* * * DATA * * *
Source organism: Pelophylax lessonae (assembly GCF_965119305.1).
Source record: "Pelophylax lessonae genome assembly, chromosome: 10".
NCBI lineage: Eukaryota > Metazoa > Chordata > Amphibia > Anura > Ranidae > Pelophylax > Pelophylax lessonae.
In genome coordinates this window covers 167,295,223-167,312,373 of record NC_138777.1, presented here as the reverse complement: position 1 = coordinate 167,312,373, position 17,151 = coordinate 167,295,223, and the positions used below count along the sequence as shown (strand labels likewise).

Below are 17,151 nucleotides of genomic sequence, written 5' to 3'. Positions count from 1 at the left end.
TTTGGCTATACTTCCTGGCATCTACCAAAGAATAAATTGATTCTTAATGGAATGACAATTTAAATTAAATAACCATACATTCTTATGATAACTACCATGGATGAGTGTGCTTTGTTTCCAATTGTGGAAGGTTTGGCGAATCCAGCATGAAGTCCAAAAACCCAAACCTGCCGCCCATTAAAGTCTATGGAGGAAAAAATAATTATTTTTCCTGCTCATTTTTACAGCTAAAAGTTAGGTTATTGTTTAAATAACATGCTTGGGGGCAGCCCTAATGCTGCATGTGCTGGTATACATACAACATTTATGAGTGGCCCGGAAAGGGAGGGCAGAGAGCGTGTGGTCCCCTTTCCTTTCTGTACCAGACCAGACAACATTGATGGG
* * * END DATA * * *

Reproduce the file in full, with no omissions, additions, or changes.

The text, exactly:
Source organism: Pelophylax lessonae (assembly GCF_965119305.1).
Source record: "Pelophylax lessonae genome assembly, chromosome: 10".
NCBI lineage: Eukaryota > Metazoa > Chordata > Amphibia > Anura > Ranidae > Pelophylax > Pelophylax lessonae.
In genome coordinates this window covers 167,295,223-167,312,373 of record NC_138777.1, presented here as the reverse complement: position 1 = coordinate 167,312,373, position 17,151 = coordinate 167,295,223, and the positions used below count along the sequence as shown (strand labels likewise).

Below are 17,151 nucleotides of genomic sequence, written 5' to 3'. Positions count from 1 at the left end.
TTTGGCTATACTTCCTGGCATCTACCAAAGAATAAATTGATTCTTAATGGAATGACAATTTAAATTAAATAACCATACATTCTTATGATAACTACCATGGATGAGTGTGCTTTGTTTCCAATTGTGGAAGGTTTGGCGAATCCAGCATGAAGTCCAAAAACCCAAACCTGCCGCCCATTAAAGTCTATGGAGGAAAAAATAATTATTTTTCCTGCTCATTTTTACAGCTAAAAGTTAGGTTATTGTTTAAATAACATGCTTGGGGGCAGCCCTAATGCTGCATGTGCTGGTATACATACAACATTTATGAGTGGCCCGGAAAGGGAGGGCAGAGAGCGTGTGGTCCCCTTTCCTTTCTGTACCAGACCAGACAACATTGATGGG